• The burgeoning sea of young supporters behind Mr. Sanders will demand this change towards a progressive agenda clamouring for a shift towards the 90% languishing in low paying jobs and sunk in debt.
  • Undoubtedly, the Republicans in the United States, or the right-wing forces in India, are inveterate in following a pattern of relentlessly reproaching progressive thinkers only because of the oppositional voice that comes into clash with its larger inherent proclivity.
  • This neo-liberal high ground expressed in the sham of the loud claims of a better tomorrow comes in direct conflict with a rational and an open knowledge-driven society connected with the masses in a symphony of free expression stimulating a debate on the successive structural crises of inequality, industry and global finance.

The task ahead

  • A multiracial society, therefore, must aim for a more democratically functional system as opposed to the vicious politics of division perpetuated and practised in most of the democracies across the world.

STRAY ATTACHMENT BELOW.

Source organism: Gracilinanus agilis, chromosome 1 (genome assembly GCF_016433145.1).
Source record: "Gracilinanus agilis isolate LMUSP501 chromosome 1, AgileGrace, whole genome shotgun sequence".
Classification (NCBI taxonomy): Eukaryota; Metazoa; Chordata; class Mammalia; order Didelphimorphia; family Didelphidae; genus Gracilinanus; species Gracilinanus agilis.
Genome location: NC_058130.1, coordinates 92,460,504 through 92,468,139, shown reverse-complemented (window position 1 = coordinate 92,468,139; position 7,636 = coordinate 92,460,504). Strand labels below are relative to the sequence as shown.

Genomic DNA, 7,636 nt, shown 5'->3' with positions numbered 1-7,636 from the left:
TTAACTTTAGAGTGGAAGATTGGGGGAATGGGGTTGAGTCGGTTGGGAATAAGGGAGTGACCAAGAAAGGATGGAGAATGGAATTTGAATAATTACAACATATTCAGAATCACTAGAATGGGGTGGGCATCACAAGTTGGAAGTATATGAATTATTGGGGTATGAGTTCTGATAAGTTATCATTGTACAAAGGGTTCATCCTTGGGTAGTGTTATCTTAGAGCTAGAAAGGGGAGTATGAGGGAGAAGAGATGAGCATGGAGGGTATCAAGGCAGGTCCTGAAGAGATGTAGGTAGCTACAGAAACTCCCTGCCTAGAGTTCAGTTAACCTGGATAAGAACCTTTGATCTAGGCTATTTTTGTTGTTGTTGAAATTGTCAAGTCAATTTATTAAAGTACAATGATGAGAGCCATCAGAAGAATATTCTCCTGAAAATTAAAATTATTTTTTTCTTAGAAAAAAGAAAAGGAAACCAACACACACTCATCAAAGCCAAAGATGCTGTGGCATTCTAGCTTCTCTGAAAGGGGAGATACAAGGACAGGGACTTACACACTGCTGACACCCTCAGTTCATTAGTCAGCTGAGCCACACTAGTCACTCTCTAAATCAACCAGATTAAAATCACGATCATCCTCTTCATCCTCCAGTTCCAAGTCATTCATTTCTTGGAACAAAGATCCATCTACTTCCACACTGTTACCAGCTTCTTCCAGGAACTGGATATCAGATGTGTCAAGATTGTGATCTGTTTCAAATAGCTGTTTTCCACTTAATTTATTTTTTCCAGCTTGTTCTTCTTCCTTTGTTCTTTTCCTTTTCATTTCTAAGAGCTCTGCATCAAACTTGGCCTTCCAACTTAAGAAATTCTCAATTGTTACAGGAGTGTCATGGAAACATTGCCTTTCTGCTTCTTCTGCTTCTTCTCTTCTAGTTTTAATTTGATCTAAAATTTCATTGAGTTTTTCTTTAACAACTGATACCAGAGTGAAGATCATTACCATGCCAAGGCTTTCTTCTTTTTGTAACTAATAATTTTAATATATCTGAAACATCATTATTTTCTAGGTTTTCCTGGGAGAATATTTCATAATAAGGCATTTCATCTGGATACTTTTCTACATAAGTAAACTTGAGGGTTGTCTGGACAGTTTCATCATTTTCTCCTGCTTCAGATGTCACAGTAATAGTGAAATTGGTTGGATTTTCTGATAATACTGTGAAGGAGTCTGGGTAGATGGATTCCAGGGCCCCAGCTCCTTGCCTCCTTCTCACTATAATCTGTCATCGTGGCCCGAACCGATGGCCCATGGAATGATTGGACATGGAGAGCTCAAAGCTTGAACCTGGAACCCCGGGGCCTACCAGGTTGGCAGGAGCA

• Transformative racial policy, on the other hand, will ensure the fostering of an equitable and indiscriminate society at a juncture when a rabid form of ultra-nationalism is resulting in creating a fragmented world.

Way ahead

  • A new progressive movement for an open and participatory form of socialism must be the objective espoused on the Left for a tenacious resolve to seek reform through measures of putting jobs at the top of the economic agenda, increasing the funding for public health care, ending police brutality, and gearing up movements at the grassroots.
  • The sooner we realise the cataclysmic crisis of capitalism the better equipped we will be to confront a murky future.


Source: TH